Thursday, June 25, 2015

Charleston and the Radical Forgiveness of Jesus - Updated

Emanuel African Methodist Episcopal Church

I am sure that all of us have been sickened to our stomachs by the recent shooting at Emanuel African Methodist Episcopal Church in Charleston in the USA where 9 people died at the hands of a gun weilded by Dylan Roof. 

Whilst not in our own nation and therefore not our direct concern, the amount of gun violence leading to death in the US seems to be on the rise.

President Obama spoke recently in the aftermath of the attack:

"...Gun violence, “Costs this country dearly”

“More than 11,000 Americans were killed in 2013 alone. If congress had passed some common sense legislation after Newtown, after a group of children had been gunned down in their own classroom, reforms that 90% of the American people supported” … “ we might still have more Americans with us. We might have stopped one shooter. Some families might still be home. Y’all might have to attend fewer funerals. And we should be strong enough to acknowledge this. We should be able to talk about this issue as citizens … At some point as a country, we have to reckon with what happens. It’s not enough to express sympathy. You don’t see this kind of murder, on this scale, with this kind of frequency in other advanced countries on earth… What’s different is that not every country is awash with easily accessible guns. I refuse to act as if this is the new normal.”

What made this case different to many of the other incidents of gun violence in the US and in our own nation was the response of the victims’ families.

In recent days, the chief magistrate offered the families of the victims to make statements to Dylan Roof, in court before his bail was set.  One after one mothers, sisters and grand mothers stood to speak on behalf of their grieving loved ones.

In the face of such inhumanity, especially bearing in mind that the church in question played a key part in the Civil Rights Movement, it would have been all too easy to condemn the gunman and label his actions as acts of racist terrorism and add more words of hate. Instead something else happened in that courtroom.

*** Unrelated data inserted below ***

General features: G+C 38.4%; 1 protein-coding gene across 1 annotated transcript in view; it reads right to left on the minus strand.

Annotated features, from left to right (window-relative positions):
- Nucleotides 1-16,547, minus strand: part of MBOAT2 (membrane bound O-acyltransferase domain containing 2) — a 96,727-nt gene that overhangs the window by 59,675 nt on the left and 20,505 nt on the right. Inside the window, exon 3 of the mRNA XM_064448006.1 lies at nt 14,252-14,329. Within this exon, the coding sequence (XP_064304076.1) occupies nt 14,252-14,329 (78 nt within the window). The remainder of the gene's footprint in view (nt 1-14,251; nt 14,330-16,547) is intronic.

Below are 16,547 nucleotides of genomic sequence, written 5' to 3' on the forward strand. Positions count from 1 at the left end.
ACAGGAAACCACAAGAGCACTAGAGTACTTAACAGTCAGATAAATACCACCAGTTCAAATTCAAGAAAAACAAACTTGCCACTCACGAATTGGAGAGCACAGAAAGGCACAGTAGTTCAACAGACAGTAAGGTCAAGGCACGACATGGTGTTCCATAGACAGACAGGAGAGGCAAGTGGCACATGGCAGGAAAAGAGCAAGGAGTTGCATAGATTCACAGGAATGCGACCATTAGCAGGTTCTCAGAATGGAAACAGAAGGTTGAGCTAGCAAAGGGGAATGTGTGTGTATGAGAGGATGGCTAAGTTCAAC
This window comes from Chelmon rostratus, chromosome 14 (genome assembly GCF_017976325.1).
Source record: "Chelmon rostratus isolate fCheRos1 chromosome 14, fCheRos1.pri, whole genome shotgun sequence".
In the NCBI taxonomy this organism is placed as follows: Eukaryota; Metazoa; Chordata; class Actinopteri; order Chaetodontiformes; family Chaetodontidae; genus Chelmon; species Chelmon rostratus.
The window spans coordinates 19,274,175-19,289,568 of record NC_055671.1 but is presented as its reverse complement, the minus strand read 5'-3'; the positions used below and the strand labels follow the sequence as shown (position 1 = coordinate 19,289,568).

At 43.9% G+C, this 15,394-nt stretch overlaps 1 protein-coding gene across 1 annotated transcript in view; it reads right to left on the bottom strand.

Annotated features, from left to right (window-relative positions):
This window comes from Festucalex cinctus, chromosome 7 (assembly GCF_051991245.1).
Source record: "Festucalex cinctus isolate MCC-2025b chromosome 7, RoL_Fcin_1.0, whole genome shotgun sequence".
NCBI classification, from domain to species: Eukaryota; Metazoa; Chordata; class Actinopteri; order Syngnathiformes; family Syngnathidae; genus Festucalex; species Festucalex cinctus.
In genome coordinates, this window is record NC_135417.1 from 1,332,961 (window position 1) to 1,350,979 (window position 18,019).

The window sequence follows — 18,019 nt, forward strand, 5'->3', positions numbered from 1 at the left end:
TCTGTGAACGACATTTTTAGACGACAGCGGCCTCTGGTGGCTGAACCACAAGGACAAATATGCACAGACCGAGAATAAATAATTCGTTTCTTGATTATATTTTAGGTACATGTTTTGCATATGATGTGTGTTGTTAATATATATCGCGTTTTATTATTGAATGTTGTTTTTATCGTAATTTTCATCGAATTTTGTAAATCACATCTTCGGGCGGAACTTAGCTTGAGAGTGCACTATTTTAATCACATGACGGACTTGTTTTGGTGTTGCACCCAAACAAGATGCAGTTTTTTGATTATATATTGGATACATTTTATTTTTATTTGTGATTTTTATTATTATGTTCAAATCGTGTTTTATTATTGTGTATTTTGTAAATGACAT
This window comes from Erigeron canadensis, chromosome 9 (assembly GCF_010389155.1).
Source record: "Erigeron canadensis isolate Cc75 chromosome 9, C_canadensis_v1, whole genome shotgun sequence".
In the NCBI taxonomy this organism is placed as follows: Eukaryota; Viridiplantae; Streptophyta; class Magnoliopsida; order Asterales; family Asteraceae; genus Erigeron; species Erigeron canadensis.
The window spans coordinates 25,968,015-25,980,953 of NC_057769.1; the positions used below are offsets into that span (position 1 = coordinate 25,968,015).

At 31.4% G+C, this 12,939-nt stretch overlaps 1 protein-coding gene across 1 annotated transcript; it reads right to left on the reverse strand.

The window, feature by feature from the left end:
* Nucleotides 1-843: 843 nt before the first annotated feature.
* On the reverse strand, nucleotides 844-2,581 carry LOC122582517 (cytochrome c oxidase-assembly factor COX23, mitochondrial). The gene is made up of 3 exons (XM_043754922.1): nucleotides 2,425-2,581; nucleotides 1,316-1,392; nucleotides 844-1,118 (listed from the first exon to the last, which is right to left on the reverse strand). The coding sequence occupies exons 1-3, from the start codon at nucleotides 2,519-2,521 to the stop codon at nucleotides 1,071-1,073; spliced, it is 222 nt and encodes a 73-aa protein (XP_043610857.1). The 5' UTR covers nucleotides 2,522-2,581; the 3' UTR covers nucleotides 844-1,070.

Felecia Sanders , mother of Tywanza Sanders said:

“We welcomed you Wednesday night in our Bible study with open arms. You have killed some of the most beautifulest people that I know. Every fiber in my body hurts ... and I’ll never be the same.”
“Tywanza Sanders was my son, but Tywanza was my hero. Tywanza was my hero. But as we said in Bible study, we enjoyed you but may God have mercy on you.”

Bethane Middleton-Brown, representing family of the Reverend DePayne Middleton-Doctor said:

“DePayne Doctor was my sister. And I just thank you on the behalf of my family for not allowing hate to win. For me, I’m a work in progress and I acknowledge that I’m very angry.”
“But one thing DePayne always joined in my family with is that she taught me we are the family that love built… We have no room for hate. We have to forgive. I pray God on your soul. And I also thank God I won’t be around when your judgment day comes with him.”

Anthony Thompson, representing family of Myra Thompson said:

“I forgive you, my family forgives you. We would like you to take this opportunity to repent. Repent. Confess. Give your life to the one who matters the most, Christ, so he can change your ways no matter what happens to you and you’ll be OK. Do that and you’ll be better off than you are right now.”
Nadine Collier (l), daughter of victim Ethel Lance, offered forgiveness to Dylan Roof
Therein lies the challenge. Jesus said: